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Adaptive Reuse in our Communities

Updated: Aug 23, 2022

Adaptive Reuse refers to the process of repurposing an existing building for a new use. It is a form of sustainable urban renewal that offers significant social, economic, and sustainable benefits for local communities by maintaining cultural heritage, slowing urban sprawl, establishing community beacons, and reducing embodied carbon emissions.


The Historic Monticello Dairy building is now a thriving mixed-use development that achieved LEED Silver v4 BD+C Core and Shell certification. The historic structures of the Monticello Dairy were not only restored and adaptively reused, but many portions of the non-contributing additions to the Monticello Dairy were sustainably deconstructed and salvaged.

Approximately 10,000 bricks were saved

and reused on the project and 25.5 tons of bricks were diverted from a landfill. The overall diversion rate was 81.92%/8,177.53 tons. Additionally, 21 historic “Hopes” steel windows were restored, saving the project $210,000 in new material costs. To learn more, click here.


Working with developers Anacostia Economic Development Group and Flaherty & Collins, Cunningham | Quill converted the seven interconnected CT Campus buildings on the grounds of the Historic St. Elizabeths Hospital campus into affordable and market-rate housing

designed specifically for Families.

The project supports an equitable Congress Heights community by improving access to affordable housing that’s within easy reach of the surrounding neighborhood, public services and transit. The project ensures that families whose incomes are 30-50% of the area’s average median income can remain economically stable in a vibrant multi-model community within walking distance to neighborhood schools, health-care facilities and public transit that includes bus, rail and bike-share stations. To learn more, click here.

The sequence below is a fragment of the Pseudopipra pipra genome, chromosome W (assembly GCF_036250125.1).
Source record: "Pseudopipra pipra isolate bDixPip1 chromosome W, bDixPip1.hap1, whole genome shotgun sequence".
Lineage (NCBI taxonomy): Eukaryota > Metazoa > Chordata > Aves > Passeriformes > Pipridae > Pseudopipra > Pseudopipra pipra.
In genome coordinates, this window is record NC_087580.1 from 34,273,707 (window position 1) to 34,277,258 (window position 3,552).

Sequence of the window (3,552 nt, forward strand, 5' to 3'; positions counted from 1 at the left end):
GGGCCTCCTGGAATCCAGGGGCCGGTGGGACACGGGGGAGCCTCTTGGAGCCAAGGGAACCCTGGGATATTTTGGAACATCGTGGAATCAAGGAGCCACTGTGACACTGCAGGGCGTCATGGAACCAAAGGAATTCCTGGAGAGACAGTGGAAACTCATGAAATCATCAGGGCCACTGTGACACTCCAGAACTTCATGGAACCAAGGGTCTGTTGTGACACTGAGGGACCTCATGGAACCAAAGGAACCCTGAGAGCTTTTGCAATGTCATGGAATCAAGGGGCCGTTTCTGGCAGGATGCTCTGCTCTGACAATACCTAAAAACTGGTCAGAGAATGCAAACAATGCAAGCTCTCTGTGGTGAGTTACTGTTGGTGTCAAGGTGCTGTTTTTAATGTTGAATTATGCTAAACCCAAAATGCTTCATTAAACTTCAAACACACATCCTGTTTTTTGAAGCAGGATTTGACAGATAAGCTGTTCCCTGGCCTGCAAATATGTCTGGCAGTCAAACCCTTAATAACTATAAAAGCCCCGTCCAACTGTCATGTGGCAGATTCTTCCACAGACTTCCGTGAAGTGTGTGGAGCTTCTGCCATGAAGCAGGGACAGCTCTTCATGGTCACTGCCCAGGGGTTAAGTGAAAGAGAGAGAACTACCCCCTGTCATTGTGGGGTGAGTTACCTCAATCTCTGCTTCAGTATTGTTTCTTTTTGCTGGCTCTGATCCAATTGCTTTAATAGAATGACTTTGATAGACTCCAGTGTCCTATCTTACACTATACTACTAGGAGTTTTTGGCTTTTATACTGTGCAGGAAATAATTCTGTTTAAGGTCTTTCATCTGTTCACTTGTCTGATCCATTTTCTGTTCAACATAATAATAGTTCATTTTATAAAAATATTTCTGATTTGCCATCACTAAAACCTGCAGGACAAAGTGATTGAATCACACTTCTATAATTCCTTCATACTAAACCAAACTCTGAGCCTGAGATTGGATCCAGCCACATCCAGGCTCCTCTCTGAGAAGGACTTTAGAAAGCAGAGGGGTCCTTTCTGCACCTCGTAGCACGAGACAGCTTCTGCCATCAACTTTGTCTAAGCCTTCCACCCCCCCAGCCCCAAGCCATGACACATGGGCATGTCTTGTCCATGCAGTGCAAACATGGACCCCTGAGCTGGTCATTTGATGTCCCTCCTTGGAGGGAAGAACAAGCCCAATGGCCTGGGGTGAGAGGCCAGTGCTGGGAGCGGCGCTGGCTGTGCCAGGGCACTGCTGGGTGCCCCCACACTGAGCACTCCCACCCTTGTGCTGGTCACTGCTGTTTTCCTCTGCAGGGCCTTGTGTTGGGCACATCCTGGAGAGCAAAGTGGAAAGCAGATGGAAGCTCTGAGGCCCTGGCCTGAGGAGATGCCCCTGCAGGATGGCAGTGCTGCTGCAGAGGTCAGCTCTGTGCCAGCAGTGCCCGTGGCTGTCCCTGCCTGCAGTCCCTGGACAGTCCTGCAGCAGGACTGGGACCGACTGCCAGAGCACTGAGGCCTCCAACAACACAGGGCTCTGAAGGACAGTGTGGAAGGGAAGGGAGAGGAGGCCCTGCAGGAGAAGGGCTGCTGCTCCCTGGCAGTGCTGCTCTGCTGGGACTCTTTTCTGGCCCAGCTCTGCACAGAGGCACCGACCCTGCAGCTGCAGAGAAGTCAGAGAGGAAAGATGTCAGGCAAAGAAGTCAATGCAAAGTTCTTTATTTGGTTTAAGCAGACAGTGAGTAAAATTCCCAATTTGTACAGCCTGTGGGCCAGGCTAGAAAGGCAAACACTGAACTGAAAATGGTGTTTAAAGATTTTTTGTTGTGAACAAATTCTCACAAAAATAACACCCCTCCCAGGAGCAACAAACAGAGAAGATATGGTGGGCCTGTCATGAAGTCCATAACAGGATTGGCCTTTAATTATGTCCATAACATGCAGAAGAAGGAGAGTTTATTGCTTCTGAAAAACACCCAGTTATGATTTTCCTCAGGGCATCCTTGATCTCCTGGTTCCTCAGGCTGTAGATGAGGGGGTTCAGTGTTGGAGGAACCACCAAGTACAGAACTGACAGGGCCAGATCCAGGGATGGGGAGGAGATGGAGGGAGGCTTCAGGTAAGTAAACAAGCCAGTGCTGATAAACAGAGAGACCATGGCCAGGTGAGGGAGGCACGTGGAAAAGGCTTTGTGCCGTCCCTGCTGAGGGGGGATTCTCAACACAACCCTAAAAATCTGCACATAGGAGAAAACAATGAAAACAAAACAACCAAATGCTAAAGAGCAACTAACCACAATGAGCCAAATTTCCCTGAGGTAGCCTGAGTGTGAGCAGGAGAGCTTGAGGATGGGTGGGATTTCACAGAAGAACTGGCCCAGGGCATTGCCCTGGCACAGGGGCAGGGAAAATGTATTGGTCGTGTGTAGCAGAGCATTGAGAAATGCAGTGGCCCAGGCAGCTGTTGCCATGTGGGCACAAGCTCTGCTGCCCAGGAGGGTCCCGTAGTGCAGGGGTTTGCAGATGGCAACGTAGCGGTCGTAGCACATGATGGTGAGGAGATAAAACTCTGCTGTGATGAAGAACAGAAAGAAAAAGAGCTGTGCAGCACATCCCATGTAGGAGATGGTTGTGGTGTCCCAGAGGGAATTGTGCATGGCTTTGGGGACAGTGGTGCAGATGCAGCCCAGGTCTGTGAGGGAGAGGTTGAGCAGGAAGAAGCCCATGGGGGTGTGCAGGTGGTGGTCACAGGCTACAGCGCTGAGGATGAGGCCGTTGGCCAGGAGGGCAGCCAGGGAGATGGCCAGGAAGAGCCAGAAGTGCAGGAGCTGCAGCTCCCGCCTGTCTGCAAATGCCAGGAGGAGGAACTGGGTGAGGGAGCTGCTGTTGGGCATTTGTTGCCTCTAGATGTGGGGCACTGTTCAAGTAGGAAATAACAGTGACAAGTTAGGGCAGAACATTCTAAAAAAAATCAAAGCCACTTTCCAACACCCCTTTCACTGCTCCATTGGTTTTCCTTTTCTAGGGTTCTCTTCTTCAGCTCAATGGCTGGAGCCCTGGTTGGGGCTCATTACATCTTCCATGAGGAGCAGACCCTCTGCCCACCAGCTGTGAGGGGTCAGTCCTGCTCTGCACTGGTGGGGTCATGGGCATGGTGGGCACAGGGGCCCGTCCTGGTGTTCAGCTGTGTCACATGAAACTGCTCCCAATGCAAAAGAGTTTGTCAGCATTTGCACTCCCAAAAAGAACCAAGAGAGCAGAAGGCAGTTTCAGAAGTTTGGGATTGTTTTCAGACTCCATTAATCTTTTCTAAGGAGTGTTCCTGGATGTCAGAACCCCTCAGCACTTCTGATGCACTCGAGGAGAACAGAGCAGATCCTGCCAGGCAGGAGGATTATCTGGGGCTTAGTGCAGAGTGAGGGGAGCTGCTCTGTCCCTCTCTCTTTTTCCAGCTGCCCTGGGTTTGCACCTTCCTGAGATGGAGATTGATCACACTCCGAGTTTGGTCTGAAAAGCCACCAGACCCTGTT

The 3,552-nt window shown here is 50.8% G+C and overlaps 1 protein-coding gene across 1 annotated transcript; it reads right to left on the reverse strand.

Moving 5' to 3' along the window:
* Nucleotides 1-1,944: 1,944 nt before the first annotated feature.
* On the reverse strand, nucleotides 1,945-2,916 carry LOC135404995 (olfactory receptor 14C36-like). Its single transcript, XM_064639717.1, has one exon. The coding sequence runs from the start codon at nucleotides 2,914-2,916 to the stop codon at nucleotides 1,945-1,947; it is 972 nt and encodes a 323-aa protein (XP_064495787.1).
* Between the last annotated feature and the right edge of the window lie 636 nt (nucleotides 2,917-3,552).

Located on a busy intersection in Georgetown, the Fellowship House is a 31,300-square-foot adaptive reuse project which converted a 1950s commercial building into housing for research fellows studying at Dumbarton Oaks. Cunningham | Quill Architects preserved the existing two-story brick masonry envelope and transformed the existing massing with new brick and copper additions that respond to the irregularity of the project site and meet the program goals, which include spaces that host public programs open to the community. Numerous sustainable measures were employed to help the project achieve LEED Gold v4 NC certification and exceed Harvard University’s stringent Green Building Standards, including a geothermal renewable energy system, intensive and extensive green roofs, over twenty new trees, and a stormwater vault. To learn more, click here.



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